In August 2021 Prime Minister Andrew Holness said that his administration was “not distracted”, and remains committed to tackling crime against the background of a 10 per cent rise in murders at that time. He also disclosed particular police divisions “... of concern [such as] the southern belt of Kingston and St Andrew, which comprises four of the five policing divisions in Police Area Four [which] accounted for 36 per cent of all murders...” and “the parishes of St James, Hanover, and Westmoreland, which accounted for a further 24 per cent of murders …Together, this cluster of communities in the southern belt of Kingston and St Andrew and in the tri-parishes in the north... has accounted for 60 per cent of the country's murders in 2021”. ('We will get you, Holness tells criminals,' Loop News, August 23, 2021)
In addition, these police divisions are rife with poverty and are the playing grounds for gangs aligned to both major political parties. Outside of these communities, middle- and upper-class benefactors roam the streets uninhibited as they flaunt their ill-got gains, while public states of emergency (SOEs) are enforced in these divisions.
While most of us might agree that SOEs are not a permanent solution to control the most serious criminal activities in Jamaica, various legislations could assist in this regard. Among them is the unexplained wealth legislation, which exists in countries — Colombia, UK, Australia, South Africa, and Ireland — with a much lower crime rate than Jamaica's.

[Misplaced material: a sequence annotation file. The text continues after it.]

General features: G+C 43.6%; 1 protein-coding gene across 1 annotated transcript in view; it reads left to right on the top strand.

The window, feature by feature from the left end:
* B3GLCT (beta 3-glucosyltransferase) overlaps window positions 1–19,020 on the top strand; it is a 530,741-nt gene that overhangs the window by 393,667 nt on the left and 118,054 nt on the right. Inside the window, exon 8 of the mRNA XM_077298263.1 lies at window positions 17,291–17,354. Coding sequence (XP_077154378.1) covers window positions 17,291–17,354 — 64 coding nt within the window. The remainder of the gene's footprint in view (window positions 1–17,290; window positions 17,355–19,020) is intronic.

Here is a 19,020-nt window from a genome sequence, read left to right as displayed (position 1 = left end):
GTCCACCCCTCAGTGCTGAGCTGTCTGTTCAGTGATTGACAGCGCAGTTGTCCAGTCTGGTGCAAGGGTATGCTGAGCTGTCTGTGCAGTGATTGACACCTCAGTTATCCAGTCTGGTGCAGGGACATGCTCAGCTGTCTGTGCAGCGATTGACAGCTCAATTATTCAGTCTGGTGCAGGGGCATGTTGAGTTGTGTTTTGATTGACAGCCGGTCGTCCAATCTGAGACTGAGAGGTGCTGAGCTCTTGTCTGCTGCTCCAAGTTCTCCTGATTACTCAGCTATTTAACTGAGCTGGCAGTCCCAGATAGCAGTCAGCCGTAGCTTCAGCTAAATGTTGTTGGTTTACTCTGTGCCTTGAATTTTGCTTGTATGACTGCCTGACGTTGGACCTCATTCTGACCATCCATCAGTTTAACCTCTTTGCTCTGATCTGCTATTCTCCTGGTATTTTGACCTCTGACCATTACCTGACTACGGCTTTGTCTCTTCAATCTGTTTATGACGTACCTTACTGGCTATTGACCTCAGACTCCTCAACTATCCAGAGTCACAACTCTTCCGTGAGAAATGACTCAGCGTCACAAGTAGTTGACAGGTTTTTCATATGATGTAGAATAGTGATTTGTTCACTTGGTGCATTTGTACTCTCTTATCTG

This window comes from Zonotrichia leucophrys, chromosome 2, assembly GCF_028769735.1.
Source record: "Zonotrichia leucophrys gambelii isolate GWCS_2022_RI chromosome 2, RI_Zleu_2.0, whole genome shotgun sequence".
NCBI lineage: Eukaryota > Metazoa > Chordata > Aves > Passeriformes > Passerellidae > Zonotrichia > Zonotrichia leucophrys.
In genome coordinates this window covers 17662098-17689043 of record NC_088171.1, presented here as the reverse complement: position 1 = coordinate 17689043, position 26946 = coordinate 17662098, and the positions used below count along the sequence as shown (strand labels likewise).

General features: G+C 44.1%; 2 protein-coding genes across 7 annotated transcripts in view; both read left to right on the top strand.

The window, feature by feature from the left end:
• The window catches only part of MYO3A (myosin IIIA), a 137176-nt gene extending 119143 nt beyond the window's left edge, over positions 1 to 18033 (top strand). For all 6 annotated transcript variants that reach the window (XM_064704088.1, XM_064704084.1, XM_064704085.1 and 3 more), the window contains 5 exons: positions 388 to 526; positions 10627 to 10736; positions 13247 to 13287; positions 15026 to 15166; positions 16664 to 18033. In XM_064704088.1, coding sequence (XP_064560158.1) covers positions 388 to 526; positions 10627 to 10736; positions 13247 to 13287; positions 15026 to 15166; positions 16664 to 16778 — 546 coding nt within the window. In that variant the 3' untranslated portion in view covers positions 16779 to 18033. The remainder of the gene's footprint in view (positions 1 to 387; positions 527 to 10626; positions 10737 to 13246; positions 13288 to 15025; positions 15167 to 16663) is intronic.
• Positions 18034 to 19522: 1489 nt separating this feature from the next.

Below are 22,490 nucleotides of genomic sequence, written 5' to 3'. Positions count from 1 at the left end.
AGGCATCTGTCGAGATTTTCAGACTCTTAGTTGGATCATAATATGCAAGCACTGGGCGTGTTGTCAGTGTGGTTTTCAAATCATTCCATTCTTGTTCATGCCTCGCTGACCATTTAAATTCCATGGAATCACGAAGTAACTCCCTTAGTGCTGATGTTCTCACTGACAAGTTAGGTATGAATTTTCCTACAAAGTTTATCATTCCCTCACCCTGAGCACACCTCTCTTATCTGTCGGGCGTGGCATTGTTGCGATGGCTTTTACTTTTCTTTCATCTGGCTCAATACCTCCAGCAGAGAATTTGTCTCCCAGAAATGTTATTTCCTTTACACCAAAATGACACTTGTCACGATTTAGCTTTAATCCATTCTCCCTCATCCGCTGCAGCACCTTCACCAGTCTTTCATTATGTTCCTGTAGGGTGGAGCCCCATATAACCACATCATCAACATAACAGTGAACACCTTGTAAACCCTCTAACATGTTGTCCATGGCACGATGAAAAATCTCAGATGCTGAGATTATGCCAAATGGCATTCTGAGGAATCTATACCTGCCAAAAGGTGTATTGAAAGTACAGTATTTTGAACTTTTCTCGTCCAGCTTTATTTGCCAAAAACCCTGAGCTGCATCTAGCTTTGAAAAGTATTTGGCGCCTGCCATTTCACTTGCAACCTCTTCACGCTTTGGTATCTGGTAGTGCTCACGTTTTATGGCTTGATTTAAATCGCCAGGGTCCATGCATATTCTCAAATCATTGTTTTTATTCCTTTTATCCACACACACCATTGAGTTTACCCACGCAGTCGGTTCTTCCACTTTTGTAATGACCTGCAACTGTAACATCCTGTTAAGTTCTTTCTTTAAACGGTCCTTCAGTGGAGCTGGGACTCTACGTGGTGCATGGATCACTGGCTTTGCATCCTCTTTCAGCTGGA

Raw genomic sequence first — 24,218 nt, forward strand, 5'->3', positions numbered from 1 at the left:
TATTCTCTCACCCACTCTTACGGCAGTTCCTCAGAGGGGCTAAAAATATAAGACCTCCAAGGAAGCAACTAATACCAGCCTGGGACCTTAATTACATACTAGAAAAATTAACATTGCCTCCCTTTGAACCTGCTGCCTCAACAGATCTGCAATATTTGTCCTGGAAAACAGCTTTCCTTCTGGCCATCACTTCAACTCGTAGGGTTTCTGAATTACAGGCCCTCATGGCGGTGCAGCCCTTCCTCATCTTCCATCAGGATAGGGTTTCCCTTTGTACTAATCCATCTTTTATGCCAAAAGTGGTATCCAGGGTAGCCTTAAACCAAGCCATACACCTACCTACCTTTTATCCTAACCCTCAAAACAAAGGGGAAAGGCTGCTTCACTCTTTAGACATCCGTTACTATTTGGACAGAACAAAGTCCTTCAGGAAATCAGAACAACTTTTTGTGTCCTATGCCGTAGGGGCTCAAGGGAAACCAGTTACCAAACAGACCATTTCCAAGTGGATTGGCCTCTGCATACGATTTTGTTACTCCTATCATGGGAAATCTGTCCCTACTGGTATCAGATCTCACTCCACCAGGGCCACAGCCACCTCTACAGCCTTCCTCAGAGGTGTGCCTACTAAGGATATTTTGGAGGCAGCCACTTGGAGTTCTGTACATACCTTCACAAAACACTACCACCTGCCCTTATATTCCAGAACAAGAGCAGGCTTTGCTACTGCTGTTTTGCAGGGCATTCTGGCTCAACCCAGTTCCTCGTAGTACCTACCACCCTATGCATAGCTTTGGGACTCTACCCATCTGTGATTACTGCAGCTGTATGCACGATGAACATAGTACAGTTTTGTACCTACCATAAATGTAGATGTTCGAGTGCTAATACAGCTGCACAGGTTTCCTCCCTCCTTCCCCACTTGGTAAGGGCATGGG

The primary purpose of the legislation in these countries is to prevent the proceeds of organised crime from financing future criminal activities.
In the context of Colombia, the unexplained wealth law was enacted in that country in the year 2002. According to data from the World Bank (2021), the annual murder rate in Colombia for 2001 was 69.16 per 100,000 people. For 2003 the rate declined to 56.7, while for 2018 it was 25.34. It is widely known that prior to 2002 Colombia was battling to control frequent occurrences of murder and large-scale drug trafficking.
Jamaica's murder rate for 2001 was 1,139 or 42.58 per 100,000 people, and for 2018 the rate was 43.85 per 100,000. The prime minister has hinted that we need to find ways of making organised crime an unprofitable venture for criminal elements in Jamaica.
It is known that in Jamaica organised criminal networks exist and make their profits from gun sales, scamming, extortion, and robberies. Law enforcement personnel may even see some of these criminal suspects profiling with luxurious assets, but can do little or nothing to prevent the proceeds from their criminal activities from financing future crime. Even ministers of the Jamaican Government, such as Delroy Chuck (justice) and Robert Montague (mining and transport) have made comments suggesting that this law could help to control crime in Jamaica. Montague made this suggestion while serving as Jamaica's national security minister.
People may argue that this law is intrusive and breaches a person's constitutional right to privacy, but the public good would be better off if the proceeds from criminal activities are prevented from committing other serious crimes, such as the purchasing of illegal guns, and then using them to murder people.
If we have money laundering legislation, then there is no reason why we should not have an unexplained wealth legislation.
Dudley C McLean II